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Wednesday June 29, 2022

Through the lens of conflict

April 09, 2022

One glance through the geopolitical lens and we can see how the Russian invasion of Ukraine transmutes the entire geo-economic landscape at a global level. Even though it is very likely that the conflict will culminate to a stalemate over table talks, the ramifications this impasse could have over China’s Belt & Road Initiative (BRI) are not only far reaching but dire.

From a neo-realistic point of view, one can reasonably infer that the magnitude of the Russo-Ukraine conflict will not only envelop the economic world with tremors but that the aftershocks of this dispute will reach the BRI and in essence CPEC and Pakistan as well.

Being at the epicenter of a plethora of global economic activities, the BRI might find itself washed up on dire straits at the European front after the situation in Russia and Ukraine diffuses. Encompassing 140 countries, the aftermath of the conflict could put a dent in the economic prowess of China and other countries. For China, the expansive flat Russian land serves as a viable route into the prosperous European markets.

Russia and its immediate neighbours might have wished for the proper deployment of the New Eurasian Land Bridge – an infrastructure based connectivity initiative mainly by railway – but Russia’s aggression towards its neighbours has thwarted its progression and has made this a pipedream for the entire Eurasian region. This also traps China and its BRI in limbo and could stick out as a proverbial sore thumb for the Chinese economy.

This railway corridor, dubbed as the ‘iron silk route’ is a highly sought after project for the BRI. The railway system had seen a massive overhaul in terms of the amount of goods being transported over the years. From a meager eight billion dollars to almost 75 billion dollars in 2021, the value of goods through this rail system has greatly skyrocketed. However, the problem is that most of the railway routes traverse their way through Russia. And with Russia on the cusp of being bamboozled with a plethora of sanctions, the ‘Iron Silk Road’ might get devoured by the ‘rust’ of Russian aggression. While transit through the sanctioned Russian railways is possible, the actual problem lies with the logistic companies that have halted all BRI-related trade through Russian land.

The onslaught of sanctions imposed on the Russians by the West will likely drive China to focus on developing CPEC at even greater pace as with Russia facing many sanctions, the only way for China to enter European markets easily will be either through CPEC and the Central Asia West Asia (CAWA) corridor. CPEC on the one hand can connect Iran and Turkey and by adjunct, Europe through both road and rail. Moreover, the CAWA corridor would provide the flow of trade via Central Asia, the Caspian Sea region and even Iran.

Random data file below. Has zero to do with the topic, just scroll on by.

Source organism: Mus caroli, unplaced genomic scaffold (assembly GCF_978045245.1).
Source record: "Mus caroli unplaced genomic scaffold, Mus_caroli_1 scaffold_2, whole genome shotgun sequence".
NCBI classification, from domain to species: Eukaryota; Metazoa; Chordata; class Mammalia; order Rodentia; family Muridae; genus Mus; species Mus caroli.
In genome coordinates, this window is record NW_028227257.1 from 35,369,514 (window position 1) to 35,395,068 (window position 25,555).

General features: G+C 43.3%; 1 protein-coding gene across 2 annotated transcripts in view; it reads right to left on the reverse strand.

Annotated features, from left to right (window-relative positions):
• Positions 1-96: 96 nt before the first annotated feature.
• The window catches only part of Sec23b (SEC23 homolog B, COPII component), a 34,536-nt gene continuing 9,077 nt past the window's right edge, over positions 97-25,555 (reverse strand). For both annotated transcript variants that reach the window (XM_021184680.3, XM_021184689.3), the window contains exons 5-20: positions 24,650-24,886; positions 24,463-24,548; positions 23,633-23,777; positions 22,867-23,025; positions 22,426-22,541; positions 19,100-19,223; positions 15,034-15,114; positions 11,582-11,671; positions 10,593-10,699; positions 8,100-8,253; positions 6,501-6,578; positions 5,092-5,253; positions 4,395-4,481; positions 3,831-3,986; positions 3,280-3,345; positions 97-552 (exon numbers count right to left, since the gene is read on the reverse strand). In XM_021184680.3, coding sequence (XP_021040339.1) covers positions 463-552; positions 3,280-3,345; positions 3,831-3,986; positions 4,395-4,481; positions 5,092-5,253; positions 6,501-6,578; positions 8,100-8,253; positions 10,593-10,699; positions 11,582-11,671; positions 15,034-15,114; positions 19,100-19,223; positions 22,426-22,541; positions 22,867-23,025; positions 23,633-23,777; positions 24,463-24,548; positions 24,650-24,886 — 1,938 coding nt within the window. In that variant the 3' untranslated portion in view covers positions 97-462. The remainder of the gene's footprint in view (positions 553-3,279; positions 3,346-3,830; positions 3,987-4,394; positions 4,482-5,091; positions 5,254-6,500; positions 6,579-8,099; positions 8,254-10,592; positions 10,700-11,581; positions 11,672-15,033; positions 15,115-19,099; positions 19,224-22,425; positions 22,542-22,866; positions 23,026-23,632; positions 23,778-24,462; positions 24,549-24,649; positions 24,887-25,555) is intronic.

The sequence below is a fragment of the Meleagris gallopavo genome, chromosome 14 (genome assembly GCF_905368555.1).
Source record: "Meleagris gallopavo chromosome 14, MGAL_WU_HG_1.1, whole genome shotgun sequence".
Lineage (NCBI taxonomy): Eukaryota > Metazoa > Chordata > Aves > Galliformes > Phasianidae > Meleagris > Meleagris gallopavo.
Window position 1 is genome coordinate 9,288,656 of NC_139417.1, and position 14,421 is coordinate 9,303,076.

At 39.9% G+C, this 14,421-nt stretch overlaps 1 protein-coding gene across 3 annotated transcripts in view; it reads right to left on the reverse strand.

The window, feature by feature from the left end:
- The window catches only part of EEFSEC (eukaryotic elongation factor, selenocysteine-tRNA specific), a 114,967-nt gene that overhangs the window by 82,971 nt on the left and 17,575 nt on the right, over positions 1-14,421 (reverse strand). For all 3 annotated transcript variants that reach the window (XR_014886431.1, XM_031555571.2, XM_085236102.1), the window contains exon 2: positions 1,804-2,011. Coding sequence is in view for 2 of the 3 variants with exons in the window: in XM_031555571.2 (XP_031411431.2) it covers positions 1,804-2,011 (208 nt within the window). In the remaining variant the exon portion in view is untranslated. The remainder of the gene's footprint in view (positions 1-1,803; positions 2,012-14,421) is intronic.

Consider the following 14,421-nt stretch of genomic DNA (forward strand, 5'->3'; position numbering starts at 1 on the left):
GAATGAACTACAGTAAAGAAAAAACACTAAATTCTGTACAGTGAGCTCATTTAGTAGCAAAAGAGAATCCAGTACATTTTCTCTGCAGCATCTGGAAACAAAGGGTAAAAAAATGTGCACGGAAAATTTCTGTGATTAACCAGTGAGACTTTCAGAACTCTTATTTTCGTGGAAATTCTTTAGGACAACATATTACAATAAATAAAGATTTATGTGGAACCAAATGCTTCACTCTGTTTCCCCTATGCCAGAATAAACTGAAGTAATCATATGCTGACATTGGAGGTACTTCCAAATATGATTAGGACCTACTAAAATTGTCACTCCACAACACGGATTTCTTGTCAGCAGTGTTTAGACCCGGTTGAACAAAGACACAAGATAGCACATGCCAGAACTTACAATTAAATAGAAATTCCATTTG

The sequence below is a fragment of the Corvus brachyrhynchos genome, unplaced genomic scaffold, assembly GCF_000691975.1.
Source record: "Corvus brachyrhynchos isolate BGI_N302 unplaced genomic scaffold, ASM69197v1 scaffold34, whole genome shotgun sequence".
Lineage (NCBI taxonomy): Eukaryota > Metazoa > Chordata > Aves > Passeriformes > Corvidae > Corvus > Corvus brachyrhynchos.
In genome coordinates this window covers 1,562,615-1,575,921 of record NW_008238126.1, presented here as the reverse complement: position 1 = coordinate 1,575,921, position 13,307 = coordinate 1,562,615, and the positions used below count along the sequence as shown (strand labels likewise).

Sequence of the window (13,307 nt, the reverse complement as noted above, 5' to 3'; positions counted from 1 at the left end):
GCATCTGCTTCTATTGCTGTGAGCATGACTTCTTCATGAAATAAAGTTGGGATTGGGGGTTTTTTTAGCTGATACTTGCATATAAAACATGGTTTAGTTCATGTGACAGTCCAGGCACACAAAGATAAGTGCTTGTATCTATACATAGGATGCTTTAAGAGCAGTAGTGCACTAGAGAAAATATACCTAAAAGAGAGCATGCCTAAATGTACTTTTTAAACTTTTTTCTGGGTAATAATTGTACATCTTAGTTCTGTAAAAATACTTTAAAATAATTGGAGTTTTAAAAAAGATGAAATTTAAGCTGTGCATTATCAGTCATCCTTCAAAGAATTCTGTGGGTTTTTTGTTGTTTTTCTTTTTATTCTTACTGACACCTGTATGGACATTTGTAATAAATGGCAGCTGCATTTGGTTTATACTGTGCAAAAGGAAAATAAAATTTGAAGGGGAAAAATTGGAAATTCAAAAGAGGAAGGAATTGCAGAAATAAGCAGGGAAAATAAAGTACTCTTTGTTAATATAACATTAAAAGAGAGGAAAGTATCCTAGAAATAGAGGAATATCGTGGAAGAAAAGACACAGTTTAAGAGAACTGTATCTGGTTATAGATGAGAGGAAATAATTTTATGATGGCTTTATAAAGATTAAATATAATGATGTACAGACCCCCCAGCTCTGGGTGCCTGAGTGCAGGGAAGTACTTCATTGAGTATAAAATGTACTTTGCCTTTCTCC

Therefore, Sino-Iranian relations can be seen ameliorated by the Sino-Iranian 25 year agreement, which will further strengthen the CAWA corridor. The central role that Iran is playing in trade can also be seen to further solidify as Iran could provide unsanctioned oil and gas to the EU, something that Russia had been providing for all these years. Russia’s actions might make Iran an economic powerhouse if its fossil fuels start reaching Europe. This could also leave the Russian government handicapped, as the ‘energy card’ the Russians have been playing will slowly lose its geopolitical influence and further sanctions on Moscow will become more likely.

Even though a handful of Western intellectuals are of the view that Russia’s situation currently may become the bone of contention for China when it comes to trading with the EU, last year the trade between China and Europe consisted of about 800 billion dollars and trade with Russia and Europe came to 200 billion dollars. On paper, these are huge numbers and in reality the lack of Sino-European trade actually makes up a bigger blow to Europe as well.

Even though China may be a strategic partner of Russia, it hasn’t forsaken Ukraine either. Ukraine has been a part of the BRI since 2013 and therefore has become its biggest trading and economic partner. A big chunk of Ukraine’s exports actually go to China, making the latter a huge market for Ukrainian goods. China has also been quick to send financial and humanitarian aid to Ukraine in the wake of this conflict. This comes to show that China is eager to somehow regain its footing in this forsaken region.

The BRI is without a shadow of doubt the biggest geo-economic initiative in the world, even trumping the G7’s Build Back Better World (B3W), Japan’s QII and even the US led Blue Dot Network. Therefore, there is a huge chance that many Western powers might want unrest in the Eurasian region, Central Asia and even South Asia which would place a dent in the economic might of China and pave the way for the economic initiatives of the Western powers to dethrone BRI as the number one economic powerhouse in the world.

That said, even though it may seem that China has hit a dead wall with the whole Russo-Ukraine conflict, the country actually has other ways to keep its economic might from solidifying even more. Moreover, it’s not long until the situation in Russia and Ukraine will come to a peaceful end and China might find new ways to make both Russia and Ukraine important aspects of its economy as the Chinese are firm believers in diplomacy and getting things done peacefully.

The writer is a freelance journalist and columnist based in Islamabad. He can be reached on

Facebook @salismalik7777

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